The Romance of Lust  

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Kunstformen der Natur (1904) by Ernst Haeckel
Kunstformen der Natur (1904) by Ernst Haeckel

The Romance of Lust, or Early Experiences is Victorian erotic novel published anonymously in four volumes during the years 1873-1876. Henry Spencer Ashbee discusses this novel in his bibliography of erotic literature, the Index Librorum Prohibitorum. In addition the compilers of British Museum General Catalogue of Printed Books list this book.

The novel is told in first person, and the protagonist of the novel is Charlie Roberts. Charlie possesses a large penis, much virility, and a seemingly insatiable sexual appetite. Opening with a line hinting at menage à trois, the novel begins: "There were three of us -- Mary, Eliza, and myself." Charlie describes his sexual initiation as an adolescent, as he is "approaching fifteen." He catalogs his sexual experiences including incest with his sisters Eliza and Mary, sex with his governesses, and his later sexual exploits with various male and female friends, and acquaintances. Besides incest, the book deals with a variety of sexual activities, including orgies, gay sex, masturbation, lesbianism, flagellation, fellatio, cunnilingus, anal sex, and double penetration. Taboo subjects such as incest and pedophilia are common themes in the novel.

Questions of authorship exist for this novel, and there are two likely candidates, William Simpson Potter, and Edward Sellon. Sellon is the author of other erotic novels and a book on snake worship, whereas Potter wrote and had privately printed two books of letters on the Prince of Wales' visit to visit to India in 1875-1876. From examining the text in Letters from India during H. R. H. the Prince of Wales visit in 1875-6, from William S. Potter to his sister, one could make a stronger case for Potter, as there are similarities in writing style between the book of letters and The Romance of Lust.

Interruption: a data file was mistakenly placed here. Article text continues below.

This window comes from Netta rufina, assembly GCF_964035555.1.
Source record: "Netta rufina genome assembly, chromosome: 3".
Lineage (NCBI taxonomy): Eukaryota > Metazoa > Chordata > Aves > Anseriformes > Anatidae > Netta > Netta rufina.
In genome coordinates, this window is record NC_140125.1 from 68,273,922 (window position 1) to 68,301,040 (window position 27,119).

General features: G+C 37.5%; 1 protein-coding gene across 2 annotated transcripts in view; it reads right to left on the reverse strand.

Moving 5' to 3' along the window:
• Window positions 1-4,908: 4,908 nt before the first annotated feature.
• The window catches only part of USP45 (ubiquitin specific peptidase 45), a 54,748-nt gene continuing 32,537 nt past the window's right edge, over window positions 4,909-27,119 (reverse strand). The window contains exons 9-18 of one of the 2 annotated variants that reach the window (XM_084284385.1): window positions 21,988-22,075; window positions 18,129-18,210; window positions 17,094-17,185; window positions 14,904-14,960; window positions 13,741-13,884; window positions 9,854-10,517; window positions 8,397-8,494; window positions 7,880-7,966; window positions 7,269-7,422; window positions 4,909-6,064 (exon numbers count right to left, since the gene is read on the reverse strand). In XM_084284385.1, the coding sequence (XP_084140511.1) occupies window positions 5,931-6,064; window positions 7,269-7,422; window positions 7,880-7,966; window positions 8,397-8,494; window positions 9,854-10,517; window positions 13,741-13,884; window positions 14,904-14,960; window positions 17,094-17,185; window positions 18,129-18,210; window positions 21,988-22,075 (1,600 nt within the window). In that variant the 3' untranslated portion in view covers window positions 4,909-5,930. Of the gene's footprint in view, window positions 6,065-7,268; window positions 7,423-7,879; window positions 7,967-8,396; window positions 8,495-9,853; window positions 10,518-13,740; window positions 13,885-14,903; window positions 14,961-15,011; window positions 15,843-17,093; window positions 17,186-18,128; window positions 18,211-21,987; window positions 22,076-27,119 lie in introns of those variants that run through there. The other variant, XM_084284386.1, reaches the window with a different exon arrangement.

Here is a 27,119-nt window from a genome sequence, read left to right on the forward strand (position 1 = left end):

Scholarship on this novel is minimal, although it is mentioned in passing in a number of historical works on the literature of the Victorian era. Steven Marcus discusses The Romance of Lust in some detail in his book The Other Victorians: a Study of Sexuality and Pornography in Mid-Nineteenth-Century England (1966), as does John Alfred Atkins in his historical survey, Sex in Literature (1970-1982).

Works that make substantial comment on or criticism of the novel

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